Crowe, in partnership with the Institute of Legal Finance & Management (ILFM), carried out a comprehensive benchmarking survey from 50 UK law firms and the results are now in.
The results are based predominantly on UK law firms’ data sent in for the financial year ending in the first half of 2022 and provides an insight into how firms performed as we entered the ‘post-pandemic’ period.
6 Key Factors
There were 6 key factors within law firms that we wanted to gather insights on, and they are as follows:
Overall, most firms reported a pleasing 2021/22 year, with over half of participants stating their results exceeded expectations and only a tenth considering performance to be slightly below expectations.
Post-pandemic demand for legal services was high.
How did the results compare with the law firms’ expectations?
- 19% greatly exceeded our expectations
- 37% slightly exceeded expectations
- 33% were as expected
- 12% were slightly below expectations
When forecasting ahead on the subject of law firm revenue in regards to the UK legal sector as a whole and for their respective firms our participants were more encouraged, although confidence was significantly down compared to when Crowe, in partnership with the ILFM, asked this question a year ago.
The participants of the survey were asked:
Did revenue growth translate into profit growth?
Crowe said there is stronger demand, combined with efficiency and cost cutting measures implemented throughout the pandemic period, has boosted year end profit pools for many.
However, as the sector got back to 'business as usual' post Covid, some firms, mostly Regional, found it harder to keep a lid on costs this year.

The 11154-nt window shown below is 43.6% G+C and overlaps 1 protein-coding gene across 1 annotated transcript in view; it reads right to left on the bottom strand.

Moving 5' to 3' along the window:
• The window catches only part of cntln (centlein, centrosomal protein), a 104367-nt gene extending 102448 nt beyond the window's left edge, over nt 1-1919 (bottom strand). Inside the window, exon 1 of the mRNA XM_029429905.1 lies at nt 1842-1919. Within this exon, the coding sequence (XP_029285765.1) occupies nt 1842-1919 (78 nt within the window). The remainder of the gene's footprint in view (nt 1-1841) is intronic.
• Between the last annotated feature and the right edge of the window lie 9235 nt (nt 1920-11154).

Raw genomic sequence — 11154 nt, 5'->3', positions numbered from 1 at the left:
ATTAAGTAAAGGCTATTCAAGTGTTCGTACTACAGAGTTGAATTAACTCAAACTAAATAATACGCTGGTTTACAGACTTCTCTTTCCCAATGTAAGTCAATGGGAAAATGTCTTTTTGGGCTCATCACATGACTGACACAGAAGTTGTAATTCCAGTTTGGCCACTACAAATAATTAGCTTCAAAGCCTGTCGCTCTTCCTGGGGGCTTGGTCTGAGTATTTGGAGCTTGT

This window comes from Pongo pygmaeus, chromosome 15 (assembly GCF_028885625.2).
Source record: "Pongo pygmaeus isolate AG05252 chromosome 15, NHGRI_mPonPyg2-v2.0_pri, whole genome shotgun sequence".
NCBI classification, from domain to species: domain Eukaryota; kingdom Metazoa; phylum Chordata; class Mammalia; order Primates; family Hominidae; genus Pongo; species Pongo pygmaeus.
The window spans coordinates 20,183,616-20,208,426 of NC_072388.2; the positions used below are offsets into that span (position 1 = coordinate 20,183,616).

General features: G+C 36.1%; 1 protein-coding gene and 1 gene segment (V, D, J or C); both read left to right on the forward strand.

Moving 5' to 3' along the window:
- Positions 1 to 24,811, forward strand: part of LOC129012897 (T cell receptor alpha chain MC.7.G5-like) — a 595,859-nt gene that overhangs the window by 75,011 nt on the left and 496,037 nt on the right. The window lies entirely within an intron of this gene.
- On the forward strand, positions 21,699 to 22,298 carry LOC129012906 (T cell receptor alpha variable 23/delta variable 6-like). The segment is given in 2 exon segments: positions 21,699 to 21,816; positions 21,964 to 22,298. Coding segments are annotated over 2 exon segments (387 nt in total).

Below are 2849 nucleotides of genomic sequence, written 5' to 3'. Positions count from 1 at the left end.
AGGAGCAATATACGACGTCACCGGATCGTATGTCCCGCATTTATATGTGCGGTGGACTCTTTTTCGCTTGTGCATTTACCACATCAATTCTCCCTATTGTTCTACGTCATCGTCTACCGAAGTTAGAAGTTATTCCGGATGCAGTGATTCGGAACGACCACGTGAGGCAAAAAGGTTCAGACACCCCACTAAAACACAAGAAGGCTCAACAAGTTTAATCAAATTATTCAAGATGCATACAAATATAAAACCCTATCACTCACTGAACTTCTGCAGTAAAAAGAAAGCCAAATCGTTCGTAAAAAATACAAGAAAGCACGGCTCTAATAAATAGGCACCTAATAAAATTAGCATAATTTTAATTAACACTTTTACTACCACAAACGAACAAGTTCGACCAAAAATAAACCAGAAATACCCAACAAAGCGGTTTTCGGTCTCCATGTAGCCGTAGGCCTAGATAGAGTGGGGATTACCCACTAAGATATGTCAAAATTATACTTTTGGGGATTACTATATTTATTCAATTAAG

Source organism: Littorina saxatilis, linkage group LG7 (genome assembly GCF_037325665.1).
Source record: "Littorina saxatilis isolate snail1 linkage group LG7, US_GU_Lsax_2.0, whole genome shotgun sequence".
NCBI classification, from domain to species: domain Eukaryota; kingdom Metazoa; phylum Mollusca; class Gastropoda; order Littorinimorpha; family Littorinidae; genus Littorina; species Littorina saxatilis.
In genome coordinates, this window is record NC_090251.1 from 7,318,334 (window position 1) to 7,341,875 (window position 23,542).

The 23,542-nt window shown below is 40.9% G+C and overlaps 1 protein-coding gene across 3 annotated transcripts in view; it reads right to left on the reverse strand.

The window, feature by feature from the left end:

Crowe’s analysis on this specific factor was that just over two-thirds of participating firms grew their profit pools (77% of City and 61% of Regional firms).
City firms led the way, with greater percentage increases in aggregate profit pools and, more notably, in profit per equity partner (PEP) metrics.
Despite increased revenues, almost 40% of firms struggled to match last year’s profit levels as post-pandemic costs such as travel, business development and recruitment re-emerged.
With solid demand for legal services this year, it is no surprise to see headcount continuing to increase.
There was a 4.2% increase in headcount across all the benchmarking survey participating firms, together with average salary increases of around 5%, resulting in a near 10% increase in people costs.
City firm participants experienced less salary pressure than their Regional counterparts.
Another question asked regarding people:
From your recent recruitment hiring experience, what do you understand to be the main drivers which attract and retain talented personnel?
There were 4 clear drivers, as follows:
- 70% baseline salary
- 48% flexible / agile working policy
- 38% firm culture and values
- 33% firm brand and reputation
Crowe’s analysis from these findings were that although salary inflation was rising, the effect isn’t necessarily what we are seeing in this year’s results with the average increase per head being around 5%.